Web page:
Vanguard, one of the world's largest mutual fund managers, is closely watching the development of smart beta strategies as a complement to its index fund mainstays, its CEO said.
"It's just another way of doing active management. It's maybe a lower cost way of doing active management and that's what gets our interest," William McNabb, chairman and CEO of Vanguard told CNBC.
Vanguard said it doesn't have plans to introduce a smart beta product any time soon.
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Smart beta strategies essentially "soup up" indexes. Rather than creating and index-based portfolio weighted by market capitalization, a smart beta fund would use weightings based on other factors such as earnings, dividends and cash flow.
The oldest and simplest versions used equal-dollar weighting, or putting the same amount of money into every company in an index.
Vanguard, which manages around $2.75 trillion, has built its business on offering extremely low-cost index funds, sometimes with expenses of as little as five basis points.
But McNabb noted around 40 percent of Vanguard's assets are in its active funds.
(Read more: Smart beta: Beating the market with an index fund)
"We think active and passive can work together, but the key point is we believe in low-cost active," McNabb said. "If you have a high-cost active fund, it's a loser's game."
But for now, Vanguard is keeping its focus on its core, passive index funds, with McNabb noting it's "very difficult" for active management to offer value.
"Even in a situation where you see negative news coming from one particular stock or another … analysts don't get that right all the time," McNabb said. "The market tends to move in short bursts. A lot of investors get caught up trying to time that and it's almost impossible to do it," he said.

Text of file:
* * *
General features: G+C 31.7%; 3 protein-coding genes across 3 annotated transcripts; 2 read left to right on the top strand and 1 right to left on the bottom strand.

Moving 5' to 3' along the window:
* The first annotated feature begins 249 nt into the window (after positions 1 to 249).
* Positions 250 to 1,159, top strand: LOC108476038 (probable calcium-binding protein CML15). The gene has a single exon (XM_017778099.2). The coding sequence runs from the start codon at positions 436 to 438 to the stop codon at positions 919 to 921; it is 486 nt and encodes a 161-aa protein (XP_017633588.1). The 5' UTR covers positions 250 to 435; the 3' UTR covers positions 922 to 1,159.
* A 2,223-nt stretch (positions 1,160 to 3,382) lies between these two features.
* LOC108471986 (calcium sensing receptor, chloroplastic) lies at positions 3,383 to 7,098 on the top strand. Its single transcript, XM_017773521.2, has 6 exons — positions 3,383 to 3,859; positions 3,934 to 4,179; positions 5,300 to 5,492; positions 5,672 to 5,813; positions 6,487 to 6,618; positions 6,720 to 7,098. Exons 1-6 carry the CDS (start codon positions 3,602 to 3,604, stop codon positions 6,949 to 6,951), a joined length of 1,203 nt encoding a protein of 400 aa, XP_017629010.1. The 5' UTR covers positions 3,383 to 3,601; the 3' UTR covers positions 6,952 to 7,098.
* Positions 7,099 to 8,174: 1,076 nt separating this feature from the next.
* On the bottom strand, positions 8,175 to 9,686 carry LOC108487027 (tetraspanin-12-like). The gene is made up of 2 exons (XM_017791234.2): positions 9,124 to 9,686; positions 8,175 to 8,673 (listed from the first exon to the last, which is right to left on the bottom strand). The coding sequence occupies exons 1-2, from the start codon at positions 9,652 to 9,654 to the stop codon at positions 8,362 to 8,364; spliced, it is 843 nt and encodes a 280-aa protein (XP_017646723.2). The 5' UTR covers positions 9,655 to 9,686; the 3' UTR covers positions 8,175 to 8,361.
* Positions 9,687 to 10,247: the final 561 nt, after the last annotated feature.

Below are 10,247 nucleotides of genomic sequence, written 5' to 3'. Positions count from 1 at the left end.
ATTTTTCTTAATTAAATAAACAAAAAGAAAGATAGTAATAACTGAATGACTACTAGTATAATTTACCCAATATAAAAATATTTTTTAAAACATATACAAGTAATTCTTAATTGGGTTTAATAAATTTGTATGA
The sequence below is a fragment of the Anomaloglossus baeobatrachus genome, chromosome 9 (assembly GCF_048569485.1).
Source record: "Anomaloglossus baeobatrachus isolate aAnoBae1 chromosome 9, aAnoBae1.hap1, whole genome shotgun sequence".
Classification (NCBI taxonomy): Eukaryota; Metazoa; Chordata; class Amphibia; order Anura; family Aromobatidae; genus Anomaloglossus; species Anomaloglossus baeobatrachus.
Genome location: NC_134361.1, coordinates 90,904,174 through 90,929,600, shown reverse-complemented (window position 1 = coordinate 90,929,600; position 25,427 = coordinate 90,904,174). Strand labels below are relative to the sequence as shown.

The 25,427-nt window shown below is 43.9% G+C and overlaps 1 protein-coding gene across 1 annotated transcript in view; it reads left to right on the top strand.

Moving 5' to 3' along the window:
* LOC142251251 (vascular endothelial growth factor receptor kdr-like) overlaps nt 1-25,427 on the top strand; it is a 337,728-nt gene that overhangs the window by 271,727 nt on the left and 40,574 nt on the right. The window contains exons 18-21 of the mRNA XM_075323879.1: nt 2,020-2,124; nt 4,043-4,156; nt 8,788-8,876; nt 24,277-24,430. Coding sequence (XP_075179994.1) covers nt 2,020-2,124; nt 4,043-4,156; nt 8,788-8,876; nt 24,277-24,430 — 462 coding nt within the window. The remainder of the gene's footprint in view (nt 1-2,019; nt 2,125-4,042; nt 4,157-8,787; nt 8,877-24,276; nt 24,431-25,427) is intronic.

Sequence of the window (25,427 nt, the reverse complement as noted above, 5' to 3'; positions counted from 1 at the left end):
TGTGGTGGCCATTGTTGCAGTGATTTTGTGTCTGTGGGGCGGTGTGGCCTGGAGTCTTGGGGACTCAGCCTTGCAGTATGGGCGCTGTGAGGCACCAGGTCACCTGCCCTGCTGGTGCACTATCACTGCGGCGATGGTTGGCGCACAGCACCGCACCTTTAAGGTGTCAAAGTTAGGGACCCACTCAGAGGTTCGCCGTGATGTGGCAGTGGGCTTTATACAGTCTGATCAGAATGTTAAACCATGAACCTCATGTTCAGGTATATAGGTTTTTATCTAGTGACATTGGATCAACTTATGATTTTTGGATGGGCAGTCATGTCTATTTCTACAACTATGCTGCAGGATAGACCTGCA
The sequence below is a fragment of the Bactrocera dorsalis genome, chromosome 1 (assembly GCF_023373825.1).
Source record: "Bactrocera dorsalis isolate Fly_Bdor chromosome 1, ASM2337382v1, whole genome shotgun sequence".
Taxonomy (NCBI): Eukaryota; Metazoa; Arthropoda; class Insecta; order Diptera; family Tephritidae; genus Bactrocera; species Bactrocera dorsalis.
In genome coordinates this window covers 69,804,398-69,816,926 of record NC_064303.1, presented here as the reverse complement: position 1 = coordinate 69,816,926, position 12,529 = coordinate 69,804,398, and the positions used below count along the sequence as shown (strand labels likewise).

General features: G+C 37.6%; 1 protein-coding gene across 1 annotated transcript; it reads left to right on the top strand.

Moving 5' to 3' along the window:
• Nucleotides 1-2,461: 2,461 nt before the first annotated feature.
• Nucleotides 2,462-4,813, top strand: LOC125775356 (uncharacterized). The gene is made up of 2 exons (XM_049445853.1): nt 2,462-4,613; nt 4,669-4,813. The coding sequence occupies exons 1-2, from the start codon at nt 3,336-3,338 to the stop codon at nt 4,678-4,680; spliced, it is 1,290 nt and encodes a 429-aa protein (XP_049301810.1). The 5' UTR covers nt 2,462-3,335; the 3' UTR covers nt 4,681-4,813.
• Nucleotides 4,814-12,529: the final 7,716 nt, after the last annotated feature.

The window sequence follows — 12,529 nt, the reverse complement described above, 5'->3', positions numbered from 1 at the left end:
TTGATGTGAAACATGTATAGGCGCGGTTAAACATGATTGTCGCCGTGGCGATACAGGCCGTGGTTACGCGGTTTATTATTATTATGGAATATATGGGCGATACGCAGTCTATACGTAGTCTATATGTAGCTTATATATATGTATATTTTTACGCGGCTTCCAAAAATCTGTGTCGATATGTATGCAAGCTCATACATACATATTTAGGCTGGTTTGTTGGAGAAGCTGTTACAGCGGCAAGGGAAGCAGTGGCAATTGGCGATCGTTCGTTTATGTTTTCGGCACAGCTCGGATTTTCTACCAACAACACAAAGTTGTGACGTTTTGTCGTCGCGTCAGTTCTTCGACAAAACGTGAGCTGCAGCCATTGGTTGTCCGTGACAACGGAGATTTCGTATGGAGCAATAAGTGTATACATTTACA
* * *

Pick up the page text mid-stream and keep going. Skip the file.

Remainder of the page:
"Our view is own the market. And over a long period of time, if you own the market at very low cost you'll actually outperform," McNabb said.
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Fund performance data don't appear to offer much support for pursuing actively managed funds.
Around 60-69 percent of active fund managers for U.S. stocks underperformed their benchmark indexes over the 12 months to mid-2013, with the result equally bad over three- and five-year horizons, according to the Standard & Poor's Indices Versus Active Funds Scorecard, or Spiva.
Over the previous five years, around 63 percent of global funds, 66 percent of international funds and 75 percent of emerging market funds got beaten by their benchmark indexes, according to the Spiva results.
In addition, the cost difference between Vanguard's index funds and actively managed funds can be large.
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Vanguard's Total Stock Market Index fund – which last year surpassed Pimco's Total Return fund to become the world's largest – charges a 0.17 percent expense ratio, while its exchange traded fund (ETF) based on the same index has an expense ratio of 0.05 percent.
By comparison, actively managed funds typically charge fees of 1 to 2 percent, in addition to sometimes charging a "sales load" or upfront sales charge to enter the fund, which can run as much as 5 percent of assets.
—By CNBC.Com's Leslie Shaffer; Follow her on Twitter